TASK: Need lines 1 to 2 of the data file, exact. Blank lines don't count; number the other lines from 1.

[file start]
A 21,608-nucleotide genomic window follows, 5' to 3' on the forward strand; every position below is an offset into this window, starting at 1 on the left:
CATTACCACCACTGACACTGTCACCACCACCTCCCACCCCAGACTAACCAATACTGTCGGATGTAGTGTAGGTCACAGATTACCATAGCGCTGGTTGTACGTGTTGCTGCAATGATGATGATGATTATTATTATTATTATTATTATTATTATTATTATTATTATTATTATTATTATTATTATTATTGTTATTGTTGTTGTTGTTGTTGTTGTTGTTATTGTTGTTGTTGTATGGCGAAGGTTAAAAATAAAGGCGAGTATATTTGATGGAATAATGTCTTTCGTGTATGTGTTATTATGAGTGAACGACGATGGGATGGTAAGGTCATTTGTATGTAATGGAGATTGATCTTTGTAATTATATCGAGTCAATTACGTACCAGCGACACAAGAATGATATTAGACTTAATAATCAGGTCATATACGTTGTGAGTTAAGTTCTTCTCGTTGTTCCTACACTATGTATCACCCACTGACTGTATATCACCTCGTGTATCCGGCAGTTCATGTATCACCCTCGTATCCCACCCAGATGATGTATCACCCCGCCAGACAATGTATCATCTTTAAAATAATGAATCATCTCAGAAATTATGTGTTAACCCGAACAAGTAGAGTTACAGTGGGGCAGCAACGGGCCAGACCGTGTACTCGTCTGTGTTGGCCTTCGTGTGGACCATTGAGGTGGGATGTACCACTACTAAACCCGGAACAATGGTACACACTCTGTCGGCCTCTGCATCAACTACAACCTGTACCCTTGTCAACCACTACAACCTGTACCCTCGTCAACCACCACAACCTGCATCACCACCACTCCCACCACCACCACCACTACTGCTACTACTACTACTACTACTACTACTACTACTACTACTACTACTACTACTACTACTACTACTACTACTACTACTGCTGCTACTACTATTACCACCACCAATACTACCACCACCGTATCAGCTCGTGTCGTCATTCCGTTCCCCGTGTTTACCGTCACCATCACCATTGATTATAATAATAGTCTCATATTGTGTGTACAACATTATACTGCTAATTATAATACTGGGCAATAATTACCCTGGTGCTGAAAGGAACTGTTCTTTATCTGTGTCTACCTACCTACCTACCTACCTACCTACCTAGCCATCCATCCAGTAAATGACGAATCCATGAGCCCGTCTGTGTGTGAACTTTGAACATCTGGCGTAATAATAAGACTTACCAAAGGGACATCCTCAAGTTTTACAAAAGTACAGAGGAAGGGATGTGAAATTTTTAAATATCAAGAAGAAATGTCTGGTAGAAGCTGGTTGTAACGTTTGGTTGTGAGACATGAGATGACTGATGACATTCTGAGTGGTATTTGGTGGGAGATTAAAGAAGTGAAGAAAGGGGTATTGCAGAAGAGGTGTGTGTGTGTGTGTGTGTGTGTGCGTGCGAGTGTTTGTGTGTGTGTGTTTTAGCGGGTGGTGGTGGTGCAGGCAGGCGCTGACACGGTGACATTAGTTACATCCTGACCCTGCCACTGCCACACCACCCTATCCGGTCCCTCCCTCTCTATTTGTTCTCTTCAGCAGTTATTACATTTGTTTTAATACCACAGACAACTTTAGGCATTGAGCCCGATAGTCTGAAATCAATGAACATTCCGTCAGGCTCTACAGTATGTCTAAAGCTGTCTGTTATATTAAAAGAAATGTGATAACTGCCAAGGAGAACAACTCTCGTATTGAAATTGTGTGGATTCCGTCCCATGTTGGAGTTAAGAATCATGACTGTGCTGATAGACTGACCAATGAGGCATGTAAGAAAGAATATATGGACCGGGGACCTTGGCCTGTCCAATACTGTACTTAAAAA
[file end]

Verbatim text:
A 21,608-nucleotide genomic window follows, 5' to 3' on the forward strand; every position below is an offset into this window, starting at 1 on the left:
CATTACCACCACTGACACTGTCACCACCACCTCCCACCCCAGACTAACCAATACTGTCGGATGTAGTGTAGGTCACAGATTACCATAGCGCTGGTTGTACGTGTTGCTGCAATGATGATGATGATTATTATTATTATTATTATTATTATTATTATTATTATTATTATTATTATTATTATTATTATTGTTATTGTTGTTGTTGTTGTTGTTGTTGTTATTGTTGTTGTTGTATGGCGAAGGTTAAAAATAAAGGCGAGTATATTTGATGGAATAATGTCTTTCGTGTATGTGTTATTATGAGTGAACGACGATGGGATGGTAAGGTCATTTGTATGTAATGGAGATTGATCTTTGTAATTATATCGAGTCAATTACGTACCAGCGACACAAGAATGATATTAGACTTAATAATCAGGTCATATACGTTGTGAGTTAAGTTCTTCTCGTTGTTCCTACACTATGTATCACCCACTGACTGTATATCACCTCGTGTATCCGGCAGTTCATGTATCACCCTCGTATCCCACCCAGATGATGTATCACCCCGCCAGACAATGTATCATCTTTAAAATAATGAATCATCTCAGAAATTATGTGTTAACCCGAACAAGTAGAGTTACAGTGGGGCAGCAACGGGCCAGACCGTGTACTCGTCTGTGTTGGCCTTCGTGTGGACCATTGAGGTGGGATGTACCACTACTAAACCCGGAACAATGGTACACACTCTGTCGGCCTCTGCATCAACTACAACCTGTACCCTTGTCAACCACTACAACCTGTACCCTCGTCAACCACCACAACCTGCATCACCACCACTCCCACCACCACCACCACTACTGCTACTACTACTACTACTACTACTACTACTACTACTACTACTACTACTACTACTACTACTACTACTACTACTACTGCTGCTACTACTATTACCACCACCAATACTACCACCACCGTATCAGCTCGTGTCGTCATTCCGTTCCCCGTGTTTACCGTCACCATCACCATTGATTATAATAATAGTCTCATATTGTGTGTACAACATTATACTGCTAATTATAATACTGGGCAATAATTACCCTGGTGCTGAAAGGAACTGTTCTTTATCTGTGTCTACCTACCTACCTACCTACCTACCTACCTAGCCATCCATCCAGTAAATGACGAATCCATGAGCCCGTCTGTGTGTGAACTTTGAACATCTGGCGTAATAATAAGACTTACCAAAGGGACATCCTCAAGTTTTACAAAAGTACAGAGGAAGGGATGTGAAATTTTTAAATATCAAGAAGAAATGTCTGGTAGAAGCTGGTTGTAACGTTTGGTTGTGAGACATGAGATGACTGATGACATTCTGAGTGGTATTTGGTGGGAGATTAAAGAAGTGAAGAAAGGGGTATTGCAGAAGAGGTGTGTGTGTGTGTGTGTGTGTGTGCGTGCGAGTGTTTGTGTGTGTGTGTTTTAGCGGGTGGTGGTGGTGCAGGCAGGCGCTGACACGGTGACATTAGTTACATCCTGACCCTGCCACTGCCACACCACCCTATCCGGTCCCTCCCTCTCTATTTGTTCTCTTCAGCAGTTATTACATTTGTTTTAATACCACAGACAACTTTAGGCATTGAGCCCGATAGTCTGAAATCAATGAACATTCCGTCAGGCTCTACAGTATGTCTAAAGCTGTCTGTTATATTAAAAGAAATGTGATAACTGCCAAGGAGAACAACTCTCGTATTGAAATTGTGTGGATTCCGTCCCATGTTGGAGTTAAGAATCATGACTGTGCTGATAGACTGACCAATGAGGCATGTAAGAAAGAATATATGGACCGGGGACCTTGGCCTGTCCAATACTGTACTTAAAAA